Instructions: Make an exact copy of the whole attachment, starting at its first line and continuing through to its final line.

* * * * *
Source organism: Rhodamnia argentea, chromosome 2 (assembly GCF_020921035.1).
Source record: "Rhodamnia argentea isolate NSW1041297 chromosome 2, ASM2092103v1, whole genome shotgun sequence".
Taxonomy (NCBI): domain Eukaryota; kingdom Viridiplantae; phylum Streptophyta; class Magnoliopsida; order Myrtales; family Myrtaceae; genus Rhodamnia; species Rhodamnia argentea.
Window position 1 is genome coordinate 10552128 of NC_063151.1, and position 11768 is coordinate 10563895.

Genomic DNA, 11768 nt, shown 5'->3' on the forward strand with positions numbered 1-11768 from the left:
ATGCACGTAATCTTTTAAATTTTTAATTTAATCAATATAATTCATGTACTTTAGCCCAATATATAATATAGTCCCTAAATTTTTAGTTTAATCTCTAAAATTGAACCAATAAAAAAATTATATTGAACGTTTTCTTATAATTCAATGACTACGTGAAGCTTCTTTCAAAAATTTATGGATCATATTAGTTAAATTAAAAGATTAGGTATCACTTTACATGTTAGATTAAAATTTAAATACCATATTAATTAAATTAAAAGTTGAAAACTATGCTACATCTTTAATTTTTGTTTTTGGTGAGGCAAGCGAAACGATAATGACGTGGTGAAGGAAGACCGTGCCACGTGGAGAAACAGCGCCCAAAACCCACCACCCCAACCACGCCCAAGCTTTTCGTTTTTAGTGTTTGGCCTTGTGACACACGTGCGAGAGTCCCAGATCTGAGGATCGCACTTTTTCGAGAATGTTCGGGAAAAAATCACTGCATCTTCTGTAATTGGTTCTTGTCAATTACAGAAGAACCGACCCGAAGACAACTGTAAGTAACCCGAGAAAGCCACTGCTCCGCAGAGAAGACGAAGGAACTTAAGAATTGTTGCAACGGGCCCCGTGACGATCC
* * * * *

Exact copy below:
Source organism: Rhodamnia argentea, chromosome 2 (assembly GCF_020921035.1).
Source record: "Rhodamnia argentea isolate NSW1041297 chromosome 2, ASM2092103v1, whole genome shotgun sequence".
Taxonomy (NCBI): domain Eukaryota; kingdom Viridiplantae; phylum Streptophyta; class Magnoliopsida; order Myrtales; family Myrtaceae; genus Rhodamnia; species Rhodamnia argentea.
Window position 1 is genome coordinate 10552128 of NC_063151.1, and position 11768 is coordinate 10563895.

Genomic DNA, 11768 nt, shown 5'->3' on the forward strand with positions numbered 1-11768 from the left:
ATGCACGTAATCTTTTAAATTTTTAATTTAATCAATATAATTCATGTACTTTAGCCCAATATATAATATAGTCCCTAAATTTTTAGTTTAATCTCTAAAATTGAACCAATAAAAAAATTATATTGAACGTTTTCTTATAATTCAATGACTACGTGAAGCTTCTTTCAAAAATTTATGGATCATATTAGTTAAATTAAAAGATTAGGTATCACTTTACATGTTAGATTAAAATTTAAATACCATATTAATTAAATTAAAAGTTGAAAACTATGCTACATCTTTAATTTTTGTTTTTGGTGAGGCAAGCGAAACGATAATGACGTGGTGAAGGAAGACCGTGCCACGTGGAGAAACAGCGCCCAAAACCCACCACCCCAACCACGCCCAAGCTTTTCGTTTTTAGTGTTTGGCCTTGTGACACACGTGCGAGAGTCCCAGATCTGAGGATCGCACTTTTTCGAGAATGTTCGGGAAAAAATCACTGCATCTTCTGTAATTGGTTCTTGTCAATTACAGAAGAACCGACCCGAAGACAACTGTAAGTAACCCGAGAAAGCCACTGCTCCGCAGAGAAGACGAAGGAACTTAAGAATTGTTGCAACGGGCCCCGTGACGATCC